McIntosh extends her discussion of female involvement in service occupations to examine their standing in credit relationships. The credit mechanisms in which women most often found a niche in the period between 1300 and 1620 were those based on informal and casual relationships, where women typically loaned small amounts of money to family members and local contacts. Female servants, for example, sometimes loaned out wages or inheritances to friends or even to their masters and mistresses. Married women also acted as moneylenders, although legally a married woman needed her husband's consent to do this. Not altogether surprisingly, in view of their independent access to and ability to accumulate resources, widows with spare cash often acted as lenders. McIntosh, however, persuasively argues that as credit transactions became more professional and increasingly sophisticated, and the size of loans increased, women were pushed out of large-scale, commercial lending agreements by c.1600. Yet even at this time, women still found a place in the lower and middling ranks of credit structures. In late medieval and early modern London, some women participated in the market economy as pawnbrokers, catering to the poorest sections of society, including newly arrived migrants. Women were, more often, borrowers in pawning agreements. All in all, McIntosh creates a compelling picture of women's roles in low level credit arrangements.
In addition to investing resources in small-scale loans, women also invested in the urban property market, purchasing buy-to-let (or buy-to-rent-out) property. Drawing on information from the equity court petitions, McIntosh suggests that the significant body of female rentiers present in London during the late seventeenth and eighteenth centuries may well have had their origins among the landladies of the late sixteenth century. Widows contemplating remarriage appear to have regarded rental property as a fairly reliable means of providing for the future financial security of children from former marriages. McIntosh contends, though, that, in general, the service roles open to women, although 'essential to the functioning of households and the broader economy', generally brought women little return by way of pay and little advantage in terms of enhanced social standing (p. 116).
Part 3 focuses on women's contribution to the production and sale of goods. McIntosh argues that contemporaries possessed a deep-seated concern, which was strongly reflective of patriarchal values, about whether women's work in manufacture and retail posed a threat to the financial well-being and standing of male household heads. Women's regular participation 'in the lower levels' of cloth production and food and drink work can partly be explained not only by the outgrowth of such activities from women's traditional domestic roles but also by the lack of competitive threat which such activities posed to men, due to their meagre financial returns (p. 121). Men predominated in the more skilled occupations and especially in those which required specialist training and 'capital investment' (p. 121). The expansion in manufacturing which took place during the sixteenth century provided new, semi-skilled occupations for women, notably in small garment production (e.g. knitting caps and stockings). Yet even in these fields, women's work was distinguished by its poor pay, usually via piecework, and its temporary, often part-time, nature. Women, with a few notable exceptions in the fifteenth and early sixteenth centuries, remained excluded from large-scale importing and exporting enterprises. Their lack of access to capital also inhibited their ability to set up shops; most women who operated middling-sized shops in the late fifteenth and early sixteenth centuries were widows. Women were more numerous as hucksters – petty retailers who sold in the streets or rented stalls in late medieval towns. Demographic and economic change, however, influenced the fortunes of hucksters. Although, during the fifteenth century, some hucksters enjoyed 'a certain degree of occupational identity and may have earned a reasonable income' (p. 131), by the late sixteenth and early seventeenth centuries women faced growing rivalry from men desperate for any form of employment in an increasingly competitive labour market, challenging women's occupations in petty retailing. The economic pressures of the same period also contributed to important shifts in apprenticeship which had a detrimental impact on women's access to skilled crafts. The nature of female apprenticeship itself was evolving away from skilled craftwork towards agricultural or domestic work. Whereas small numbers of girls from prosperous urban families had secured apprenticeships in the major cities of late medieval England, greater numbers of girls from poor backgrounds were becoming apprentices at younger ages and in more onerous conditions by the late sixteenth century.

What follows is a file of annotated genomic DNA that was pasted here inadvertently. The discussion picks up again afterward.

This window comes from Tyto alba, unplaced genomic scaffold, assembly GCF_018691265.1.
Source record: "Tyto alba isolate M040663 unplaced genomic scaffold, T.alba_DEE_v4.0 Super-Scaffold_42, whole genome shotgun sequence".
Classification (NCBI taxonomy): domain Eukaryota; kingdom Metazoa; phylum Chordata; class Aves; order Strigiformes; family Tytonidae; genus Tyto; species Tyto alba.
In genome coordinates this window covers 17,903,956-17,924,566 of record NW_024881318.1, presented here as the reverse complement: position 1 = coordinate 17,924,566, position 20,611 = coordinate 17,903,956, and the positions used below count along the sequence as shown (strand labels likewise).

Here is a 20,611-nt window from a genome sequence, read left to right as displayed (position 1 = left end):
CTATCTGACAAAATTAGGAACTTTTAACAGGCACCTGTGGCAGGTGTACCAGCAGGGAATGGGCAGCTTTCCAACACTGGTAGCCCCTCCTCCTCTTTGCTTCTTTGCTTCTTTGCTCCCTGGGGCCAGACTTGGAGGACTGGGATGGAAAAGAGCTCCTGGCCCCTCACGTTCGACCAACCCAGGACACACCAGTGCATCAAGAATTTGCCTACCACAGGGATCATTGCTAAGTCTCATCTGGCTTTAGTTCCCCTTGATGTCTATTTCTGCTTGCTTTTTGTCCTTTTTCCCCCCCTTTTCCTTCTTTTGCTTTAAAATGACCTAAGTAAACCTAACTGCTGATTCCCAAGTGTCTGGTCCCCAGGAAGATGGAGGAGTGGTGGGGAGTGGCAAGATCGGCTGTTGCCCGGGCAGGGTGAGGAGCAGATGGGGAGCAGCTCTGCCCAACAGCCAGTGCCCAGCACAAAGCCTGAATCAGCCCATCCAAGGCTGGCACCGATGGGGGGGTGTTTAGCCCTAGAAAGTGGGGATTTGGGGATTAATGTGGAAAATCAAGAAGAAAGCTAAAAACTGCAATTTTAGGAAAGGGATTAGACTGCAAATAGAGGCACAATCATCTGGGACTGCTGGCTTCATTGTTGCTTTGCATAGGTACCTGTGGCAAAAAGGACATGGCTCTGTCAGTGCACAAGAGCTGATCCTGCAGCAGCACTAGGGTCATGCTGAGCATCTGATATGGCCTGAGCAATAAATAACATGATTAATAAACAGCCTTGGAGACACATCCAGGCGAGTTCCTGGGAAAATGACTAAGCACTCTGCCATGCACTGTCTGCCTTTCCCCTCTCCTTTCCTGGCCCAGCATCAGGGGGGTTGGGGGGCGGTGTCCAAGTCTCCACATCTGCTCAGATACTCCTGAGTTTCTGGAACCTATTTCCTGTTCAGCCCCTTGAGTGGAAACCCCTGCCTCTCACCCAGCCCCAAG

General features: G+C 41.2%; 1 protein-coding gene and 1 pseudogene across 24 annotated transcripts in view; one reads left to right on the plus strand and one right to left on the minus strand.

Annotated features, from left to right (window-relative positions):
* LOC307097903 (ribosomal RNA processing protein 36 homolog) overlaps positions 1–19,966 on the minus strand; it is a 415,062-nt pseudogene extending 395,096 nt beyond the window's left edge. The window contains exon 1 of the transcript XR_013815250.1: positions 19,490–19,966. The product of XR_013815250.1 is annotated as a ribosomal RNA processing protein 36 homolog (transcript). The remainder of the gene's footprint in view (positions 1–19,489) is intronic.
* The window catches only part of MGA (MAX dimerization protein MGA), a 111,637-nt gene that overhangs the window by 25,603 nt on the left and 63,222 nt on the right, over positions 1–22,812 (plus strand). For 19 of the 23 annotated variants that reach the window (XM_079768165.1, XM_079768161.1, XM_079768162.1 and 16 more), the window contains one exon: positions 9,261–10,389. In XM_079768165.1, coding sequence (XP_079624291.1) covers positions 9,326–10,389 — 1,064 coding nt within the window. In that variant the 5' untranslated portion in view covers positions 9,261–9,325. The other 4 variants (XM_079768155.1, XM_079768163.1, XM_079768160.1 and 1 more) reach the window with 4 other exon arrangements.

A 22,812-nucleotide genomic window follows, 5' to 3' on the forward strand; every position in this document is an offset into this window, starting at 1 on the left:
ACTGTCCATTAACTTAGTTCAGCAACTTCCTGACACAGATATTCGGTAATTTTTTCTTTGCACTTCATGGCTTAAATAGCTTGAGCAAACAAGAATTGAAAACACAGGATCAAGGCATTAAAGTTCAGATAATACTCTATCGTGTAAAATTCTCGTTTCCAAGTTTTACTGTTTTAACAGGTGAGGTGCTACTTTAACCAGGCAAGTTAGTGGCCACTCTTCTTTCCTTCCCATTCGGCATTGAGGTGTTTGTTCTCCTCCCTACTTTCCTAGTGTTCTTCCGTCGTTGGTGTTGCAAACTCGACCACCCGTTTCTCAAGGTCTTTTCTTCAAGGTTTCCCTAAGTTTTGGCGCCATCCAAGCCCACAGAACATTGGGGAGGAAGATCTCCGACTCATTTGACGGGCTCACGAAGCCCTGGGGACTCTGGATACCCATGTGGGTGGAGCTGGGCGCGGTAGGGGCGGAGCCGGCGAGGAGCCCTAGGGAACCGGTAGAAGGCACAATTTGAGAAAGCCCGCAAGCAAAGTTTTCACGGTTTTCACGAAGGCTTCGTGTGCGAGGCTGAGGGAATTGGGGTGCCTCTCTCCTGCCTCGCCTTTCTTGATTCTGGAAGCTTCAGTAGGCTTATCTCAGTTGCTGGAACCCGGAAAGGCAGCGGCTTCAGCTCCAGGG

McIntosh's research into women's economic activities in her five market centres comes into its own when she turns her attention to examine women's roles in drink work. The evidence that she has collated from the period after the Black Death undermines the idea that because women engaged in multiple economic activities on an intermittent basis, their involvement was seldom lucrative. McIntosh asserts that individuals who participated in a variety of drink and food trades were potentially in a stronger position to secure a greater profit than those who did not diversify. Women engaged in drink work within the market centres were able to play a greater economic role after the plague of 1348–49 than they had done before. Some women secured work as long-term commercial brewers and challenged male domination of malt production. McIntosh successfully contests Bennett's thesis that brewing was a relatively lowly activity by demonstrating that a significant portion of women who engaged in brewing in the five market centres belonged to the households of local government officials. 'There is no sign here that brewing was held in low esteem' (p. 156). If the post-plague generations provided women, most notably wives from established local families, with improved opportunities for sustained commitment to brewing, female participation in drink work experienced significant change from the fifteenth century onward. This was partially stimulated by the trend towards large-scale, commercial brewing and by the arrival of beer and the growing popularity of sweet wines. By c.1620 women drink workers usually only remained at the bottom of the spectrum.